The Good News:

As with everything, train travel is much easier as your kids get older.


I'd love to hear your thoughts about transportation options when traveling with kids. What's your favorite (or least-favorite) and why?


Gallery Glass: Unicorn Sun Catcher

Check out my unicorn sun catcher! 

The Plaid Ambassadors each received the Gallery Glass Sun Catcher Kit (affiliate link here and throughout the post) to play with. I'd never tried Gallery Glass before. The verdict? Super fun!

To make your own sun catcher, you need Simulated Liquid LeadingGallery Glass Window Color, and Stencil Blanks. It also helps to have the design you want drawn out. The Sun Catcher Kit comes with a large idea book so I used that, but you can use coloring pages or draw your own designs instead. 

Place a stencil blank over your design. Trace the lines with Simulated Liquid Leading. There is a learning curve to this. At least, there was for me. You can see my first attempt here. Obviously, I wasn't keeping the pressure steady, nor letting gravity work for me.  

I did some more practicing before moving on to the pineapple, my fifth shape and the first that turned out well. The key was to think of the leading like frosting a cookie. Pipe with even pressure, holding the tip just above the surface, and let the leading fall gently into place. 

I drew a few more shapes, including the unicorn at the top of the post. In all, I made a dozen window catchers and there's hardly a dent in my 8 oz. bottle. 

Let the leading dry for at least 8 hours. I left mine overnight. Then fill in the spaces with the Window Color. It is much more fluid than the leading, but not enough to self-level. You want to fill in all the spaces so that they're almost overflowing. It looks like I filled in the pineapple completely...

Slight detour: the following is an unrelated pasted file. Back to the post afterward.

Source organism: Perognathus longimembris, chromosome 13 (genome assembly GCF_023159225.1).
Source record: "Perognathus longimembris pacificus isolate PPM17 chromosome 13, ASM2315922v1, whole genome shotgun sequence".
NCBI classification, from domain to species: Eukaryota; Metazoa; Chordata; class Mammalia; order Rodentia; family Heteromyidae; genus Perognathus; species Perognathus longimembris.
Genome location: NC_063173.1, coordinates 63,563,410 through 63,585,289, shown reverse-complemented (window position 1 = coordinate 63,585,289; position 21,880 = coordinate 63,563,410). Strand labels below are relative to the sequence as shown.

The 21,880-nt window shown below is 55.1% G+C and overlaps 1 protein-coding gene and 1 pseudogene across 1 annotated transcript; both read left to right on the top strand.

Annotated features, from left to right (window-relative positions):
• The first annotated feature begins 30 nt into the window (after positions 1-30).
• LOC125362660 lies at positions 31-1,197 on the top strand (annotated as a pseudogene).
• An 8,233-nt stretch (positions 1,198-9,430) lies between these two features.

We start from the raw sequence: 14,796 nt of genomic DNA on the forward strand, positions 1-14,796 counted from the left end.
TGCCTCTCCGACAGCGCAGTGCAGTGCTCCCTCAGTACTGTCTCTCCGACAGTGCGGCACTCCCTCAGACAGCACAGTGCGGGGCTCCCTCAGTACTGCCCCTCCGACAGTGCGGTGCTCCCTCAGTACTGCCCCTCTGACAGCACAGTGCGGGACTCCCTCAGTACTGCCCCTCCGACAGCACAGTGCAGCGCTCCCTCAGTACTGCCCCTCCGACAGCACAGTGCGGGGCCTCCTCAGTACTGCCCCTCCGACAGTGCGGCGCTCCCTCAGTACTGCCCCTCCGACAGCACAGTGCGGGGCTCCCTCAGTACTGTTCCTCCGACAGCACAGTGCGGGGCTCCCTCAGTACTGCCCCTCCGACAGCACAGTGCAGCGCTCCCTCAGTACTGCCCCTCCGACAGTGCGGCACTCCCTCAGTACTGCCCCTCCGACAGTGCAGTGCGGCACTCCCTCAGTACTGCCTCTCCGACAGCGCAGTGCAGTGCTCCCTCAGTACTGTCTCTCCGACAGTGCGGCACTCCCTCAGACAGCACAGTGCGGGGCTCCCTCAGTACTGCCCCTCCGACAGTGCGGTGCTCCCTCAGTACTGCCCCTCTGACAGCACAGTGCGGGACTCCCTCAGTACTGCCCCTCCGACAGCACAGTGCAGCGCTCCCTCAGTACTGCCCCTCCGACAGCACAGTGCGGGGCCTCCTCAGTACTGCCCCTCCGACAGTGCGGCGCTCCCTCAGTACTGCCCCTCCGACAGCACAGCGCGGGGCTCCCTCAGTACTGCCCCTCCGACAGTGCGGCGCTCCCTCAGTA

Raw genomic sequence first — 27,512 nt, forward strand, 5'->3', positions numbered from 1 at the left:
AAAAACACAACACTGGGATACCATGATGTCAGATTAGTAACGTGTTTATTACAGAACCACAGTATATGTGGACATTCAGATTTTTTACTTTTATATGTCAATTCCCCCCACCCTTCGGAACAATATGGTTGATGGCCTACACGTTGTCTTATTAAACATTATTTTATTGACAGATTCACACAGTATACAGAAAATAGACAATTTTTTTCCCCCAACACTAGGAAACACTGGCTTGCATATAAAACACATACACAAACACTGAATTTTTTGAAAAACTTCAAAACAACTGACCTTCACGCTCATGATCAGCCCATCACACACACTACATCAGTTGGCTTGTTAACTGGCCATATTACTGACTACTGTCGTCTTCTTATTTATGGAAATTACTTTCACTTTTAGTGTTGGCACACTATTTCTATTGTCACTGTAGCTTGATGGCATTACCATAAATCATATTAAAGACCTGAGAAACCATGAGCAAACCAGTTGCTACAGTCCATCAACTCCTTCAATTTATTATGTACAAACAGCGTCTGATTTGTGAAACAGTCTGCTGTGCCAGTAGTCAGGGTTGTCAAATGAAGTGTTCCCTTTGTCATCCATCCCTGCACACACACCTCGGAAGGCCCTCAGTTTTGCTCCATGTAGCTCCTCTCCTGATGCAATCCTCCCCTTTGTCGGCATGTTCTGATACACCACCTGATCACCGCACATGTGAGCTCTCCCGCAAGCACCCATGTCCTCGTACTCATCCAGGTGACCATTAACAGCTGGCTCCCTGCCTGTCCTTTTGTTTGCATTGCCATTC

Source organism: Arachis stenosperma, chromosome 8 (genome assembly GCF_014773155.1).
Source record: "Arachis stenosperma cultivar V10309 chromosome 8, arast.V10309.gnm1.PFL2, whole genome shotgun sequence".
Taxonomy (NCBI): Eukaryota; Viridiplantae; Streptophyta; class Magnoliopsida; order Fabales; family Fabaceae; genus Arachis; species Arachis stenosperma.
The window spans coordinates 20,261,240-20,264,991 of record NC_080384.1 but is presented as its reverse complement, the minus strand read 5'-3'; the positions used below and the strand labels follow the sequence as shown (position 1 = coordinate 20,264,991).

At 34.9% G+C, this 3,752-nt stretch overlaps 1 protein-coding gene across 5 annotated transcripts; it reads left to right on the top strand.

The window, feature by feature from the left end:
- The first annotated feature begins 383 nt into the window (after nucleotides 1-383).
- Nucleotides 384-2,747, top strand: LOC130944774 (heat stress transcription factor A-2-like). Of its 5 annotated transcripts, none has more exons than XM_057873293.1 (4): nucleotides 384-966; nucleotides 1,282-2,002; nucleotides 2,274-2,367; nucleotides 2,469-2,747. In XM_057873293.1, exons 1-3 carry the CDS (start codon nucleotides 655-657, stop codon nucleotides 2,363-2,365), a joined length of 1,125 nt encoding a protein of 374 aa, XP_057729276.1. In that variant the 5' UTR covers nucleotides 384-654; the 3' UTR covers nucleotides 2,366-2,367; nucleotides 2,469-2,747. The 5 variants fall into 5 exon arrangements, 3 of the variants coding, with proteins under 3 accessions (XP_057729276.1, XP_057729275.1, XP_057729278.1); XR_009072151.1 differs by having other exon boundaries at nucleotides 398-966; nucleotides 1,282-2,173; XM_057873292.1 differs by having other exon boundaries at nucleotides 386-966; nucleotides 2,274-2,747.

... but once it dried, it's obvious that I didn't quite fill it all in.

Anyway, fill in all the spaces as full as you can get them. If any bubbles show up, poke them with a pin or a toothpick. Let the Window Color dry for at least 8 hours. 

When it is dry, gently peel the design off of the Stencil Blank. Then attach it to a window. You can remove it and reposition it as often as you want. 

Oh, the possibilities! I'm imagining all sorts of holiday and seasonal window catchers decorating the windows at Casa deRosier. Any suggestions for other things you'd like me to make with Gallery Glass? Better yet, try it yourself!


Rome 2019

I hadn't planned to scrap our European adventure from April so soon, as I still have trips from 4+ years ago waiting to go in the albums. But when Paper House Productions sent me a box of goodies that included their Italy-themed stickers (affiliate link), I couldn't wait to dig in and play.  

Rome 2019 (affiliate link)

As you can see, I kept the layout very clean and simple. I chose 9 photos (four of scenery and five with people, making sure everyone from our family of nine appeared in at least one photo), mounted them on white, then put that on a green paper with a subtle diagonal stripe. I added the red as a border, wrote my journaling, then added stickers. I combined two to make the title, then two more to draw the eye where I wanted it. It's not a masterpiece, but I'm happy with how it turned out.